PRACTICING sustainability through fashion.
This was what the pieces of sustainable jewelry under the Floreia brand wanted to exude and be known for, as it caters to the growing environmentally conscious consumers around the globe.
Born to globally acclaimed “green innovators” and owners of the Nature’s Legacy export brand, Pedro and Cathy Delantar, 24-year-old gemologist and fine art jeweller Katrina Delantar has big plans for Floreia.
The unica hija among four siblings, Delantar is Floreia’s managing director. She studied and graduated cum laude from the Fashion Institute of New York. Like her parents, she has a strong passion for sustainable manufacturing.
Delantar decided to pour herself into building the Floreia brand from the ground up. For her, Floreia is a collection of sustainable accessories that hopes to become a strong statement in the fast fashion industry that’s currently being disrupted by efforts of sustainability to protect nature.
Floreia’s collection uses the Nucast® technology, which material is recycled paper composite. This patented invention can mimic most natural textures, but it’s 100 times more light-weight, durable and recyclable.
Floreia’s trendy fashion pieces are now present over 35 countries worldwide widely known for its innovative technology and sustainable practices.
What was your first job?
I was a product development officer in New York. I was more into really making things new. My job was at Natori in New York, a Filipino lingerie brand. The only reason why I wanted to delve into that market was just to understand how a Filipino brand was able to make it into the international scene and still embody the Filipino heritage and look without being judged on the Filipino weaving.
My job then was to assist the product manager like sampling swatches and ordering line sheets. I did that for half a year.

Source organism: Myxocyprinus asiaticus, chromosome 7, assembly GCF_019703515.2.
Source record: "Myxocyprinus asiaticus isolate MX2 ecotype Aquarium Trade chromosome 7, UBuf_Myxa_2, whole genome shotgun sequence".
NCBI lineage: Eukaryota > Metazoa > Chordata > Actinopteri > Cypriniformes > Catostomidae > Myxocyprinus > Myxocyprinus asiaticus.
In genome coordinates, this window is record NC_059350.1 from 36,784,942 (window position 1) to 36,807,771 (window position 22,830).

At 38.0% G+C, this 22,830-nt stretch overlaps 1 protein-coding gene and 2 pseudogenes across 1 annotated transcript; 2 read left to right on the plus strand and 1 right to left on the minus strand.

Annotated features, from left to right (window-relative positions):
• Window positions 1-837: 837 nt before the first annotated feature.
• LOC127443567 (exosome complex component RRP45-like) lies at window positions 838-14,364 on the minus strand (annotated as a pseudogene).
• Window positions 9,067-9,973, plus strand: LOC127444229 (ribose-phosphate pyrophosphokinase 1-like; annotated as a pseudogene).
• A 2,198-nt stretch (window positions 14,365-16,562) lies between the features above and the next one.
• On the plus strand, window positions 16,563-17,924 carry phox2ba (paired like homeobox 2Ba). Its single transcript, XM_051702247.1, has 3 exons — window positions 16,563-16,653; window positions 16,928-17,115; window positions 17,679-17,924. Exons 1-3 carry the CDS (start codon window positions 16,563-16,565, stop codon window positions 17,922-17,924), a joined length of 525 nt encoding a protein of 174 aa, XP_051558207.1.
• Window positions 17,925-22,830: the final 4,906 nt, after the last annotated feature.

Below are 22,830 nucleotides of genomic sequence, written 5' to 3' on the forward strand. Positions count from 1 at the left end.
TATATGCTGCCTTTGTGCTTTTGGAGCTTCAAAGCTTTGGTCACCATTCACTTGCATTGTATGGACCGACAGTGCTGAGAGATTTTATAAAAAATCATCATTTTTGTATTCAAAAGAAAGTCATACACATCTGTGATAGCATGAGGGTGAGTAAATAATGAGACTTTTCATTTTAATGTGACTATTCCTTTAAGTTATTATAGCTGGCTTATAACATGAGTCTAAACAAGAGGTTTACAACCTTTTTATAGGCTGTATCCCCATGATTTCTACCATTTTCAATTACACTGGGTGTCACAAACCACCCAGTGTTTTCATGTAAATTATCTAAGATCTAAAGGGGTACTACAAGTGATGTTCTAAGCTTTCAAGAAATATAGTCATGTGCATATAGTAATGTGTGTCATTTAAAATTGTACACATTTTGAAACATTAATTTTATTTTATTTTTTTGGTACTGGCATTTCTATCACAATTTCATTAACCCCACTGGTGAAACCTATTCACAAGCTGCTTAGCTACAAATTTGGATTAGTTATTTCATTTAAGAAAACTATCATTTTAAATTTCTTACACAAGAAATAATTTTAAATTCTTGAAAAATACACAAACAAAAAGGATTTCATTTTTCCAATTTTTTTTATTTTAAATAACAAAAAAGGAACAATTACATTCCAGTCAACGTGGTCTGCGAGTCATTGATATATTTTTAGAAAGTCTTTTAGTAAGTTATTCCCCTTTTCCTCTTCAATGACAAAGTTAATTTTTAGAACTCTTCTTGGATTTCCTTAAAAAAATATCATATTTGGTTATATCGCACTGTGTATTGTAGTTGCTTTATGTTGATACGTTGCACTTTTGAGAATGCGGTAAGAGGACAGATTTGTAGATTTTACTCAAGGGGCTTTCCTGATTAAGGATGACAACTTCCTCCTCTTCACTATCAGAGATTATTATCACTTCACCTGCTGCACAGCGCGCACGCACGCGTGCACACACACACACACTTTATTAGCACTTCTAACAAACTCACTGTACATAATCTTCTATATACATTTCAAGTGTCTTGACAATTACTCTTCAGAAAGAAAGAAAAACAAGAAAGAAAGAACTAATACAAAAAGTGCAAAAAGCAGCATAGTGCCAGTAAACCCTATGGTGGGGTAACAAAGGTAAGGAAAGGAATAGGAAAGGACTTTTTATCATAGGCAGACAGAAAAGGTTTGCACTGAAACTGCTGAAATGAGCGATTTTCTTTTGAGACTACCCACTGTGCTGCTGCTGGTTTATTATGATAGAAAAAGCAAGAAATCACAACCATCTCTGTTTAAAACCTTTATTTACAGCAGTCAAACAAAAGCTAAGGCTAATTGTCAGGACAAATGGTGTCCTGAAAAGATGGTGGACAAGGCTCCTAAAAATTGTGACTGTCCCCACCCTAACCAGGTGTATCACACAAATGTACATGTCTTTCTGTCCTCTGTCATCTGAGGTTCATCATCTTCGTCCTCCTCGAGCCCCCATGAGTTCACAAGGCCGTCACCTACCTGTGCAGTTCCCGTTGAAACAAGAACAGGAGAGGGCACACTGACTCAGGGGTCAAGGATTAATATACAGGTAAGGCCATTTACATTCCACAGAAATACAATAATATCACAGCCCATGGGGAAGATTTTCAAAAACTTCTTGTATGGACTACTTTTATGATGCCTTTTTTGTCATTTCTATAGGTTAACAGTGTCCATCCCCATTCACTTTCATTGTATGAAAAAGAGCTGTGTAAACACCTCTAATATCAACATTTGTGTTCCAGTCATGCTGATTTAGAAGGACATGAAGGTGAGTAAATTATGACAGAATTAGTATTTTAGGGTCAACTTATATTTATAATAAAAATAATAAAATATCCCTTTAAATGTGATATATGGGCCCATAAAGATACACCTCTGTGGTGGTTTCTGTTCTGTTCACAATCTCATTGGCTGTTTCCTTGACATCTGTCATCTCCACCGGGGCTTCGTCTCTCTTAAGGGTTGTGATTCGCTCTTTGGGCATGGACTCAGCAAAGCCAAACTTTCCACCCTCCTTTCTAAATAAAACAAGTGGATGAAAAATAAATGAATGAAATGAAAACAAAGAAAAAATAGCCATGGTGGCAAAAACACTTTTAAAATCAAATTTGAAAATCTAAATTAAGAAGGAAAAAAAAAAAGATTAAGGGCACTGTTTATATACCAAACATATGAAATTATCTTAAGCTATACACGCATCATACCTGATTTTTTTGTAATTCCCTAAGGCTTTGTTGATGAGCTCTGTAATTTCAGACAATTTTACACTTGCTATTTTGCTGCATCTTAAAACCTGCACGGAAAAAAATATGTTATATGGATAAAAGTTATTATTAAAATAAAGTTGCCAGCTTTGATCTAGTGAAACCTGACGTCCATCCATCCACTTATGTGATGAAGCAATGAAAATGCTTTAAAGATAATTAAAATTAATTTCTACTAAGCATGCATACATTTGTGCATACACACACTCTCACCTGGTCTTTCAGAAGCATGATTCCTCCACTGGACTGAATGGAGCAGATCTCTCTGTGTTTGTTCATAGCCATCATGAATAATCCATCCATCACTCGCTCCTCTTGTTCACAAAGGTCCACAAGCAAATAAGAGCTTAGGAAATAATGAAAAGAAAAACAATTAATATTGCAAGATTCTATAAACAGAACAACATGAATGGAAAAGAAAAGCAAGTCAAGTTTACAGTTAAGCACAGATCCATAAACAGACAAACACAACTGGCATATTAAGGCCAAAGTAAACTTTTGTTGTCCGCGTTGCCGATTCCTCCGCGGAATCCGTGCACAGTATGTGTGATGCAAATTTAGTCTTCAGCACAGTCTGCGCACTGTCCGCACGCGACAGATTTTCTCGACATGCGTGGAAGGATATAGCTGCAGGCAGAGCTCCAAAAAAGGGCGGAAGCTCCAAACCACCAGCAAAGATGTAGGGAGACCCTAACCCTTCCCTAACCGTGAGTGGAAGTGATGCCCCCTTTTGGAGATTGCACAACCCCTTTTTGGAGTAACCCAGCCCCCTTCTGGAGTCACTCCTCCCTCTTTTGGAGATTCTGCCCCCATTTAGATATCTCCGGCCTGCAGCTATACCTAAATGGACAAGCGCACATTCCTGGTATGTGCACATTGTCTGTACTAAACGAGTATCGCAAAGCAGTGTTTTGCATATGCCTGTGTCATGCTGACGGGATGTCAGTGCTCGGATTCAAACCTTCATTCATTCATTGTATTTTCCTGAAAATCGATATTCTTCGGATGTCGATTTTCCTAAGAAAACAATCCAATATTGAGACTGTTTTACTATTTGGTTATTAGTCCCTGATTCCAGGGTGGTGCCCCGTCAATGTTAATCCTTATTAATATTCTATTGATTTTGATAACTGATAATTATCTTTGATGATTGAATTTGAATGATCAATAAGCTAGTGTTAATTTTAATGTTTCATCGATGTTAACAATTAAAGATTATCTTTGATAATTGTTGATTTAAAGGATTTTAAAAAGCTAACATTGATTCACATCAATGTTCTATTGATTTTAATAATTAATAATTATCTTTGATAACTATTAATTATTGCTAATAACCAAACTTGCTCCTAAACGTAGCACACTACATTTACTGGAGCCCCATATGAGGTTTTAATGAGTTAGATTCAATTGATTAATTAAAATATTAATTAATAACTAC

Who inspired you to get into business?
My parents. I grew up in a sustainable household and business where everything was 100 percent sustainable. I grew up embodying the “Think before you buy” mindset. But not only that, the people who helped us grow the family business also played a big role. Sustainability wasn’t the first thing in mind. It was at first to create a business that will help the community that had no skills and proper education, but it’s not that they had no education, they just didn’t have the access to it. Then we had an invention that was so easy that no matter what skill level you have, you can perform the job.
Every time we do hiring, it’s not a matter of how many years you have experience. It’s always been like, “Are you determined to learn?” “Are you hardworking?” and “Are you committed?” It’s always going back to how can we help other people beyond ourselves.
What our people are making through fashion accessories aren’t about the product but them having pride in what they do without being judged from where they came from.
When did you realize this was what you were meant to do?
Honestly, until now I don’t know. I didn’t realize that my calling was in sustainability or it wasn’t the number one choice but I always love the art of making.
I was fascinated with the process itself which led me to manufacturing.
Why did you pick this type of business or industry?
I think most of our choices are not led by what we hope we want to achieve, but what we are given.
So for me, I was given the opportunity to work around an invention that was already there. To be given such a beautiful invention and to translate it into an industry was something I found to be a new purpose. It wasn’t the number one thing but it’s one of the choices I would never regret taking on.
Where did you get the training you needed to succeed?
I was surrounded by parents who trained us from ground zero. We grew up in the office and since five years old I was managing our household money. I would give my allowance to my older brothers and I would liquidate our grocery list because our parents were always busy traveling at that time.
It’s fascinating to be a child and to be surrounded by adults who know what they’re doing and be able to cater to a big market. I think that takes so much skill, talent and determination to provide a product that can be good for the environment and the consumers.
How many times did you fail before you succeeded?
You know failure, I think, is very subjective. We failed because we weren’t 100 percent focused on the mission—in the design aspect. We were at that time focused on the material side.
We thought people will love it because of the material but it’s the other way around. I think that when we start to take design seriously and have our own take on the fast fashion world, that’s when we will be able to penetrate the market well.